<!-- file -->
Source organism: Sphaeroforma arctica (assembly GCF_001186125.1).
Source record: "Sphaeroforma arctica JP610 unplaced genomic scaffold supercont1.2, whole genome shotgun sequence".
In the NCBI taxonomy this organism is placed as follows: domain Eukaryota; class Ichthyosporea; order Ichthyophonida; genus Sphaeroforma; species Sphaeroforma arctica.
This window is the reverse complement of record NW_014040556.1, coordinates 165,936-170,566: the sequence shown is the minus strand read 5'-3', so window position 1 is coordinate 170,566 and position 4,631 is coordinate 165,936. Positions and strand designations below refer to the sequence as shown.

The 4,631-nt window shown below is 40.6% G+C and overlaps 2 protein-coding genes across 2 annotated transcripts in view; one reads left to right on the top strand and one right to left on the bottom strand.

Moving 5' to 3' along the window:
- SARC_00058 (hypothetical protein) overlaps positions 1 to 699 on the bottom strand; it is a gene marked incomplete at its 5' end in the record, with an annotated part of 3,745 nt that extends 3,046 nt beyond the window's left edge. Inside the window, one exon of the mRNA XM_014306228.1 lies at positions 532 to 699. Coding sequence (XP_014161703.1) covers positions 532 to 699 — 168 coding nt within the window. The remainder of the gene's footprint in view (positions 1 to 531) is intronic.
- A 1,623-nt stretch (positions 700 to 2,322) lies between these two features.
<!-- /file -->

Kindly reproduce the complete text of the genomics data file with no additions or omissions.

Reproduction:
Source organism: Sphaeroforma arctica (assembly GCF_001186125.1).
Source record: "Sphaeroforma arctica JP610 unplaced genomic scaffold supercont1.2, whole genome shotgun sequence".
In the NCBI taxonomy this organism is placed as follows: domain Eukaryota; class Ichthyosporea; order Ichthyophonida; genus Sphaeroforma; species Sphaeroforma arctica.
This window is the reverse complement of record NW_014040556.1, coordinates 165,936-170,566: the sequence shown is the minus strand read 5'-3', so window position 1 is coordinate 170,566 and position 4,631 is coordinate 165,936. Positions and strand designations below refer to the sequence as shown.

The 4,631-nt window shown below is 40.6% G+C and overlaps 2 protein-coding genes across 2 annotated transcripts in view; one reads left to right on the top strand and one right to left on the bottom strand.

Moving 5' to 3' along the window:
- SARC_00058 (hypothetical protein) overlaps positions 1 to 699 on the bottom strand; it is a gene marked incomplete at its 5' end in the record, with an annotated part of 3,745 nt that extends 3,046 nt beyond the window's left edge. Inside the window, one exon of the mRNA XM_014306228.1 lies at positions 532 to 699. Coding sequence (XP_014161703.1) covers positions 532 to 699 — 168 coding nt within the window. The remainder of the gene's footprint in view (positions 1 to 531) is intronic.
- A 1,623-nt stretch (positions 700 to 2,322) lies between these two features.